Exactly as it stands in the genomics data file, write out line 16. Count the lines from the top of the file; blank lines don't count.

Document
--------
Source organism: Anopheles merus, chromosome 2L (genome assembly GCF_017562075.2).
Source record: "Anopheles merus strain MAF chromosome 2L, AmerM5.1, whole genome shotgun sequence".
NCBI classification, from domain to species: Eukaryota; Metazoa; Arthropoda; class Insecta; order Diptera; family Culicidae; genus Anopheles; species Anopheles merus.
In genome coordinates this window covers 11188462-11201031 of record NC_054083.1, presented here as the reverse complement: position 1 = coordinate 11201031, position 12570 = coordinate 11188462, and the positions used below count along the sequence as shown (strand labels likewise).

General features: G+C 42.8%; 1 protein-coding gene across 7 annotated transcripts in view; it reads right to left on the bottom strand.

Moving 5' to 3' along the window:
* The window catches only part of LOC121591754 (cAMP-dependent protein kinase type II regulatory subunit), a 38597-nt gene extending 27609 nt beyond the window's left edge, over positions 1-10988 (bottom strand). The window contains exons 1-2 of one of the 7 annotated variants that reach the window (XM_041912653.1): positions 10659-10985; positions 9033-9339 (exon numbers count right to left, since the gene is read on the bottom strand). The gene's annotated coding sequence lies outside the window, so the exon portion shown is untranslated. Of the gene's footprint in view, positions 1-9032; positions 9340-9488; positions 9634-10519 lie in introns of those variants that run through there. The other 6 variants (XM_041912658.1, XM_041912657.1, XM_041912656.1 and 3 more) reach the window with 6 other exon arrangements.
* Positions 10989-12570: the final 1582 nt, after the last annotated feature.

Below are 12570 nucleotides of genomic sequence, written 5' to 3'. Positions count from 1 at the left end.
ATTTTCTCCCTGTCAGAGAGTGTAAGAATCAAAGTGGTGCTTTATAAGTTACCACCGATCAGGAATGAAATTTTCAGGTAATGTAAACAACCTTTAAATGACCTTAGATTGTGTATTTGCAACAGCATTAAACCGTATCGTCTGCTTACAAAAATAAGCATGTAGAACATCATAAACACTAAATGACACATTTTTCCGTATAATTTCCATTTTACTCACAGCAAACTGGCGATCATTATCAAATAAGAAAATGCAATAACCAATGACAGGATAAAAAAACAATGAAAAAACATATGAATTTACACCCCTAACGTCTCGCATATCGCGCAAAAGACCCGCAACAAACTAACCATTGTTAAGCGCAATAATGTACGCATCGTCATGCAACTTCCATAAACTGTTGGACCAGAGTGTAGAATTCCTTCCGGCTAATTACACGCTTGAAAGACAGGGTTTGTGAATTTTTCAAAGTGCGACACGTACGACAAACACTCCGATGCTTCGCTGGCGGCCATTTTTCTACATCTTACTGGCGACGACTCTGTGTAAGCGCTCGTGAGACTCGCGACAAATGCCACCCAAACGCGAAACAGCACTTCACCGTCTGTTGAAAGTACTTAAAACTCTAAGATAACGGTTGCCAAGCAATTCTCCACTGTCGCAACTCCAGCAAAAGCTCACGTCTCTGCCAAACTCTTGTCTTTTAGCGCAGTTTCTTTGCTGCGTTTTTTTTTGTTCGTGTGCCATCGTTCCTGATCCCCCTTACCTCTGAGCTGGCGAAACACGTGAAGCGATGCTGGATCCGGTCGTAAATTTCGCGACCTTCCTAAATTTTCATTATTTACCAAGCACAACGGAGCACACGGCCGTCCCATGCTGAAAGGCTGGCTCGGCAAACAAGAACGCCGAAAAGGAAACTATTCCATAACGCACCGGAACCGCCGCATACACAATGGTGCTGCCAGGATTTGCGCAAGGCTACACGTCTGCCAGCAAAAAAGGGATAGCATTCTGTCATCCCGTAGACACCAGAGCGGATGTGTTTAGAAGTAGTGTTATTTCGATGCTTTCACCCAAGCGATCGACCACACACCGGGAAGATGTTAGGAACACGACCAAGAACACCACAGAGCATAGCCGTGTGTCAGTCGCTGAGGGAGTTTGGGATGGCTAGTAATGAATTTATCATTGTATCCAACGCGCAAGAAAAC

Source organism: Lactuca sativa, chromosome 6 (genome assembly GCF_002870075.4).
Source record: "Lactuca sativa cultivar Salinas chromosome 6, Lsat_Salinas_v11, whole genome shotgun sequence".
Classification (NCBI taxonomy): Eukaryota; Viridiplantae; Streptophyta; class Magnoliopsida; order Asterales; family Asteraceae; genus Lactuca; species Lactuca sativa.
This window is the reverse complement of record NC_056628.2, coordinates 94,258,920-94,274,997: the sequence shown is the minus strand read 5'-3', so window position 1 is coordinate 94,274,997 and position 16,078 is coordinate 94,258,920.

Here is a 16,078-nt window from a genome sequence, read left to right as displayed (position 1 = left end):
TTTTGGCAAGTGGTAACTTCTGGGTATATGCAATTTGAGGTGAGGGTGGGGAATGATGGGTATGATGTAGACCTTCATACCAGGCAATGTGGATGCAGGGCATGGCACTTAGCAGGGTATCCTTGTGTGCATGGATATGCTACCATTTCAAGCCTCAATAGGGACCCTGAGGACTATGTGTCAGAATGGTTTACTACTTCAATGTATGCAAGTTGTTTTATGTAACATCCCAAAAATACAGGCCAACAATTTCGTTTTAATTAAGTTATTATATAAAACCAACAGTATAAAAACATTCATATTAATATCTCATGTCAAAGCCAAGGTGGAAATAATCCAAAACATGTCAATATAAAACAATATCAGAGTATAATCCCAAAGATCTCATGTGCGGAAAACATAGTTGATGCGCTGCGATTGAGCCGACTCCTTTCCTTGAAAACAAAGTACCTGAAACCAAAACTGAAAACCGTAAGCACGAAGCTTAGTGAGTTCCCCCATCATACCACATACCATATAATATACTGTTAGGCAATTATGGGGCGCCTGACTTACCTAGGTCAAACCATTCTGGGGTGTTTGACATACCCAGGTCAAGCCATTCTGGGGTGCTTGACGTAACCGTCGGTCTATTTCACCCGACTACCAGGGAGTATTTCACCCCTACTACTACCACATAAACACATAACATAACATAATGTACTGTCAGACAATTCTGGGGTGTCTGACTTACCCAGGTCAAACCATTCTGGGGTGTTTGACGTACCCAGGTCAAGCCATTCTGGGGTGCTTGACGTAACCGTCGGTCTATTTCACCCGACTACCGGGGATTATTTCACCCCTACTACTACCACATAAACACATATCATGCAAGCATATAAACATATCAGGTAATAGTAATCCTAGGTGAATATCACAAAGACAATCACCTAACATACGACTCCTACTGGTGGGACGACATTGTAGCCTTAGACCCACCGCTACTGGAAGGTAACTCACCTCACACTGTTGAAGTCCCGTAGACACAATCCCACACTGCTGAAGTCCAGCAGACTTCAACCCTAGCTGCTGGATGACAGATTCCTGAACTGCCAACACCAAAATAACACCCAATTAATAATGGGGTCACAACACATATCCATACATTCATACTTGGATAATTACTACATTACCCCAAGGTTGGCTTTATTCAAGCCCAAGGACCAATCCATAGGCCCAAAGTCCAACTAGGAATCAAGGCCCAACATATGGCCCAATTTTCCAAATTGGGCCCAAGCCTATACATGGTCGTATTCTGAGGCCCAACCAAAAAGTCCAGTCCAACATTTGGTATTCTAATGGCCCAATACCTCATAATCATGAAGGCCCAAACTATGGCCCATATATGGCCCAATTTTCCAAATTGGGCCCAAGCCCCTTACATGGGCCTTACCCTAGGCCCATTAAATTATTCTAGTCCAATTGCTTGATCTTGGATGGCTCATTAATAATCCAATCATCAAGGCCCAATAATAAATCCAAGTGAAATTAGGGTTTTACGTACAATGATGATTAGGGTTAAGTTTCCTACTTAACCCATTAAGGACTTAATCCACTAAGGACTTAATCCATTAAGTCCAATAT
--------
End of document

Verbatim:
TTTTGGCAAGTGGTAACTTCTGGGTATATGCAATTTGAGGTGAGGGTGGGGAATGATGGGTATGATGTAGACCTTCATACCAGGCAATGTGGATGCAGGGCATGGCACTTAGCAGGGTATCCTTGTGTGCATGGATATGCTACCATTTCAAGCCTCAATAGGGACCCTGAGGACTATGTGTCAGAATGGTTTACTACTTCAATGTATGCAAGTTGTTTTATGTAACATCCCAAAAATACAGGCCAACAATTTCGTTTTAATTAAGTTATTATATAAAACCAACAGTATAAAAACATTCATATTAATATCTCATGTCAAAGCCAAGGTGGAAATAATCCAAAACATGTCAATATAAAACAATATCAGAGTATAATCCCAAAGATCTCATGTGCGGAAAACATAGTTGATGCGCTGCGATTGAGCCGACTCCTTTCCTTGAAAACAAAGTACCTGAAACCAAAACTGAAAACCGTAAGCACGAAGCTTAGTGAGTTCCCCCATCATACCACATACCATATAATATACTGTTAGGCAATTATGGGGCGCCTGACTTACCTAGGTCAAACCATTCTGGGGTGTTTGACATACCCAGGTCAAGCCATTCTGGGGTGCTTGACGTAACCGTCGGTCTATTTCACCCGACTACCAGGGAGTATTTCACCCCTACTACTACCACATAAACACATAACATAACATAATGTACTGTCAGACAATTCTGGGGTGTCTGACTTACCCAGGTCAAACCATTCTGGGGTGTTTGACGTACCCAGGTCAAGCCATTCTGGGGTGCTTGACGTAACCGTCGGTCTATTTCACCCGACTACCGGGGATTATTTCACCCCTACTACTACCACATAAACACATATCATGCAAGCATATAAACATATCAGGTAATAGTAATCCTAGGTGAATATCACAAAGACAATCACCTAACATACGACTCCTACTGGTGGGACGACATTGTAGCCTTAGACCCACCGCTACTGGAAGGTAACTCACCTCACACTGTTGAAGTCCCGTAGACACAATCCCACACTGCTGAAGTCCAGCAGACTTCAACCCTAGCTGCTGGATGACAGATTCCTGAACTGCCAACACCAAAATAACACCCAATTAATAATGGGGTCACAACACATATCCATACATTCATACTTGGATAATTACTACATTACCCCAAGGTTGGCTTTATTCAAGCCCAAGGACCAATCCATAGGCCCAAAGTCCAACTAGGAATCAAGGCCCAACATATGGCCCAATTTTCCAAATTGGGCCCAAGCCTATACATGGTCGTATTCTGAGGCCCAACCAAAAAGTCCAGTCCAACATTTGGTATTCTAATGGCCCAATACCTCATAATCATGAAGGCCCAAACTATGGCCCATATATGGCCCAATTTTCCAAATTGGGCCCAAGCCCCTTACATGGGCCTTACCCTAGGCCCATTAAATTATTCTAGTCCAATTGCTTGATCTTGGATGGCTCATTAATAATCCAATCATCAAGGCCCAATAATAAATCCAAGTGAAATTAGGGTTTTACGTACAATGATGATTAGGGTTAAGTTTCCTACTTAACCCATTAAGGACTTAATCCACTAAGGACTTAATCCATTAAGTCCAATAT